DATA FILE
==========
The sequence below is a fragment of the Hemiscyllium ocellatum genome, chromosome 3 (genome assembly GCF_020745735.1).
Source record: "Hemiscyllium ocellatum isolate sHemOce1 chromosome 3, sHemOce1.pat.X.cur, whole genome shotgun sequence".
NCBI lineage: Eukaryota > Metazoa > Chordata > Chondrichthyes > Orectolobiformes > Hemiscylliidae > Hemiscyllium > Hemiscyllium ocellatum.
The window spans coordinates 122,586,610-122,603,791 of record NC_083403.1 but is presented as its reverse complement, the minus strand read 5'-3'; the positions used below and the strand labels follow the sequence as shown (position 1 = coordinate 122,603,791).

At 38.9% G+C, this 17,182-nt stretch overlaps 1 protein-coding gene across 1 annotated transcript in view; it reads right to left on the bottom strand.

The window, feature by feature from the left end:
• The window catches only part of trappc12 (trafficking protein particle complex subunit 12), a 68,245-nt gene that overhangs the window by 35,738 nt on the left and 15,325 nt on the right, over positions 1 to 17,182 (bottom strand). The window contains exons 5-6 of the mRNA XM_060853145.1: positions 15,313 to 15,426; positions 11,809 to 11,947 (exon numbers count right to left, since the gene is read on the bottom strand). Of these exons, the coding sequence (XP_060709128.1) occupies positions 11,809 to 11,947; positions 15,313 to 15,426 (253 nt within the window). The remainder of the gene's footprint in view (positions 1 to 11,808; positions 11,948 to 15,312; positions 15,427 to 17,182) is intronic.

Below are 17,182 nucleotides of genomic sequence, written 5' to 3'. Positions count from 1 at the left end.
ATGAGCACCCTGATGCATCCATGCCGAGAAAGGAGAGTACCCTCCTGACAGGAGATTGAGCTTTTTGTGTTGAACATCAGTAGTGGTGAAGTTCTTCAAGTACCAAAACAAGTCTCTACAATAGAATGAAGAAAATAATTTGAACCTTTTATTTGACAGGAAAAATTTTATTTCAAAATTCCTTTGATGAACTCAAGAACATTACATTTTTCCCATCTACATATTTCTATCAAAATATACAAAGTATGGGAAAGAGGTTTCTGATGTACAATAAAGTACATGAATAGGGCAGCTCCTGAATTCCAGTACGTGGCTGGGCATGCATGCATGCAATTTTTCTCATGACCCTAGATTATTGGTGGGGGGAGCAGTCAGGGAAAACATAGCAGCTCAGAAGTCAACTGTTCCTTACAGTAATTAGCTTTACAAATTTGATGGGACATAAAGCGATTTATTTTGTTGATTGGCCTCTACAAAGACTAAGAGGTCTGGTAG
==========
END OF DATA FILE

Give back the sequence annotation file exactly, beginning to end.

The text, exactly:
The sequence below is a fragment of the Hemiscyllium ocellatum genome, chromosome 3 (genome assembly GCF_020745735.1).
Source record: "Hemiscyllium ocellatum isolate sHemOce1 chromosome 3, sHemOce1.pat.X.cur, whole genome shotgun sequence".
NCBI lineage: Eukaryota > Metazoa > Chordata > Chondrichthyes > Orectolobiformes > Hemiscylliidae > Hemiscyllium > Hemiscyllium ocellatum.
The window spans coordinates 122,586,610-122,603,791 of record NC_083403.1 but is presented as its reverse complement, the minus strand read 5'-3'; the positions used below and the strand labels follow the sequence as shown (position 1 = coordinate 122,603,791).

At 38.9% G+C, this 17,182-nt stretch overlaps 1 protein-coding gene across 1 annotated transcript in view; it reads right to left on the bottom strand.

The window, feature by feature from the left end:
• The window catches only part of trappc12 (trafficking protein particle complex subunit 12), a 68,245-nt gene that overhangs the window by 35,738 nt on the left and 15,325 nt on the right, over positions 1 to 17,182 (bottom strand). The window contains exons 5-6 of the mRNA XM_060853145.1: positions 15,313 to 15,426; positions 11,809 to 11,947 (exon numbers count right to left, since the gene is read on the bottom strand). Of these exons, the coding sequence (XP_060709128.1) occupies positions 11,809 to 11,947; positions 15,313 to 15,426 (253 nt within the window). The remainder of the gene's footprint in view (positions 1 to 11,808; positions 11,948 to 15,312; positions 15,427 to 17,182) is intronic.

Below are 17,182 nucleotides of genomic sequence, written 5' to 3'. Positions count from 1 at the left end.
ATGAGCACCCTGATGCATCCATGCCGAGAAAGGAGAGTACCCTCCTGACAGGAGATTGAGCTTTTTGTGTTGAACATCAGTAGTGGTGAAGTTCTTCAAGTACCAAAACAAGTCTCTACAATAGAATGAAGAAAATAATTTGAACCTTTTATTTGACAGGAAAAATTTTATTTCAAAATTCCTTTGATGAACTCAAGAACATTACATTTTTCCCATCTACATATTTCTATCAAAATATACAAAGTATGGGAAAGAGGTTTCTGATGTACAATAAAGTACATGAATAGGGCAGCTCCTGAATTCCAGTACGTGGCTGGGCATGCATGCATGCAATTTTTCTCATGACCCTAGATTATTGGTGGGGGGAGCAGTCAGGGAAAACATAGCAGCTCAGAAGTCAACTGTTCCTTACAGTAATTAGCTTTACAAATTTGATGGGACATAAAGCGATTTATTTTGTTGATTGGCCTCTACAAAGACTAAGAGGTCTGGTAG